Remember the days of the Jetsons and other television shows that imagined telephones in which you could see the person talking, and that seemed so unlikely? Well we now live in a world of artificial intelligence, with, as one example, Amazon’s Alexa, which will tell you when it is time for an appointment, answer your questions and even tell you a joke or a riddle.
This new “reality” has been transformed into a performance for theater, comprised of four 10-minute plays in the production “The Alexa Quartet,” which will be presented by Gloucester’s Fishtown Players.
“This virtual assistant technology is making ‘her’ debut on stage,” said Jay DiPrima, who wrote and directs this show.
“This is based upon the iconic Alexa AI Amazon device that dwells in many households. What is she doing there? Well at first glance she is there to help us answer questions, gather information, play our favorite music but we also find out that she is so much more — especially for these four unique older adults. She is our companion, our memory, our home aide and our watchdog — friendly, sometimes annoying and possibly insidious. This work explores all of these capacities in a humorous, yet provocative evening of theater,” according to the synopsis.
The work was featured as a staged reading at the Fronterra Festival of Austin, Texas, and was a finalist of the 2020 Epiphanies Playwright Festival via Zoom.
This premiere takes place from Thursday, Oct. 21, to Sunday, Oct. 24, at the Rocky Neck Cultural Center, 6 Wonson St., Gloucester. Show times are Thursday through Saturday at 7 p.m., and Sunday at 3 p.m.
The cast features Annegret Reimer, Michael McNamara, Lauren Ashly Suchecki, Heidi Wakeman, Pauline Miceli and DiPrima.
Tickets are $15 and can be purchased via Paypal or at door. For details, visit https://fishtown-players.com.
Horror-comedy at the castle
The new production this Halloween season at Hammond Castle Museum, 80 Hesperus Ave., Gloucester, is “Creature Feature,” which explores the science-fiction stories of John Jays Hammond Jr., a prolific inventor. “Creature Feature” includes a live performance of an adaptation of Hammond’s story, “The Termite Monster,” a sci-fi horror comedy written in the style of the classic “B-movie” genre. It is a tale about a brilliant-but-obsessed termite scientist, who experiments with a serum to enhance his physical abilities, but accidentally transforms himself into a frightening creature.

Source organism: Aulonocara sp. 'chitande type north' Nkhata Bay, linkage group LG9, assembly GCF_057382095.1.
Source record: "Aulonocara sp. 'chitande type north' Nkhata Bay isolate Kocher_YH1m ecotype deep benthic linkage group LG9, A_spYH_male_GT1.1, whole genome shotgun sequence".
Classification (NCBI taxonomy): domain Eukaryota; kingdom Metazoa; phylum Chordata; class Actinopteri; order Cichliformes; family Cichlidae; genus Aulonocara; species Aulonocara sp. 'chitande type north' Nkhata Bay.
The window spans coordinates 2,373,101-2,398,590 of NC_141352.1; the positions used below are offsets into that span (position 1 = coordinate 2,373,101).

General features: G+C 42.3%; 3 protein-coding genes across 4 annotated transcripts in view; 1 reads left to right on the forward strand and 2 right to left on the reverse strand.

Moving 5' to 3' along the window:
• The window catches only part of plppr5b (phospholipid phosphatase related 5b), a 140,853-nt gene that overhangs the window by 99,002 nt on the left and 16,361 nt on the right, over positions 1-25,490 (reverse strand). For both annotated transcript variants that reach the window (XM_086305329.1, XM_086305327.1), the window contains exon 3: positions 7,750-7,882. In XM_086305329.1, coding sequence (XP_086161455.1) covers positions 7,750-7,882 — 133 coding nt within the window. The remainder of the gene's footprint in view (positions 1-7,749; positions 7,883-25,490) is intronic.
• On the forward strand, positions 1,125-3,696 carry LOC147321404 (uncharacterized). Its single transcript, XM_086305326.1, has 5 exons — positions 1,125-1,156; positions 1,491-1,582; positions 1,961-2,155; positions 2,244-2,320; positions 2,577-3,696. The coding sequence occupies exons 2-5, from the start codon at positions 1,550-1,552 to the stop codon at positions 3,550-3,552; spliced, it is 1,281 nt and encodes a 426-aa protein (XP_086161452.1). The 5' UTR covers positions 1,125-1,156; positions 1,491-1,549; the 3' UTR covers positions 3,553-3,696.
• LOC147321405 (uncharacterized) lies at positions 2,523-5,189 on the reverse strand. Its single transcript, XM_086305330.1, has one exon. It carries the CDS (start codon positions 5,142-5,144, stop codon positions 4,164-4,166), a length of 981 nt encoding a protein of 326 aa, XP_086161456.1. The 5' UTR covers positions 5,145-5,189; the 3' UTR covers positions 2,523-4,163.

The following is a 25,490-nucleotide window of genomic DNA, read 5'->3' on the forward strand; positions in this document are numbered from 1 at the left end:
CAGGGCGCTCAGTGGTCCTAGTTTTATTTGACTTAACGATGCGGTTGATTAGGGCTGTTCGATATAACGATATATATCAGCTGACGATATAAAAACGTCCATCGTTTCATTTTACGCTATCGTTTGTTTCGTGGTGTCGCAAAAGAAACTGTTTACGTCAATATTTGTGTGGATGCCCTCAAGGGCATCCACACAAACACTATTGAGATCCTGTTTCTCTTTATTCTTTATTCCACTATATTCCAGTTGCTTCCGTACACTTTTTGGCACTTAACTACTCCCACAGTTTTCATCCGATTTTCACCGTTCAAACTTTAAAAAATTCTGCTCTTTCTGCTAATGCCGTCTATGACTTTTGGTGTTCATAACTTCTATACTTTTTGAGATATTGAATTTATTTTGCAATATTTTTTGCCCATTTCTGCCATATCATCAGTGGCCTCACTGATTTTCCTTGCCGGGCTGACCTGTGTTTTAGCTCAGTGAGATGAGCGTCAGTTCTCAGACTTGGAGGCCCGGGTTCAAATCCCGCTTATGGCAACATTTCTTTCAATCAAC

The event opens with a reading of Hammonds’ story “The Pet,” about a new species discovered by two explorers in the jungle. The entire program run approximately 45 minutes, and takes place inside the museum’s Great Hall and courtyard. Performances are Saturday, Oct. 23, at 6, 7, 8, and 9 p.m.; and Tuesday, Oct. 26, at 7, 8 and 9 p.m. Tickets are $18, and are available online at hammondcastle.org.
The museum is open daily through the end of October, and on Fridays, Saturdays and Sundays in November and December. Curatorial director John Leysath created an animation of the same play that is featured in a temporary exhibit, “Hammond & Horror,” which will showcase some of Hammond’s horror genre writings, during October. The centerpiece of the exhibit is the animated adaptation of “The Termite Monster” in the retro, 3-D movie tradition, for which red and blue glasses will be provided to visitors to enjoy the short film.
Celebrating a pioneering poet
The Gloucester Writers Center presents its annual Charles Olson Lecture this Saturday, Oct. 23, at 1 p.m. at Cape Ann Museum, 27 Pleasant St. in Gloucester. Ammiel Alcalay will speak in a program titled “The Hunger for Grandeur — Thinking with Charles Olson.” The museum can only accommodate an audience of 35 people so to make it available to the public the museum will live-stream the event on Vimeo at https://vimeo.com/630098426. The Writers Center hopes to attract an audience from around town and around the world, said director Henry Ferrini.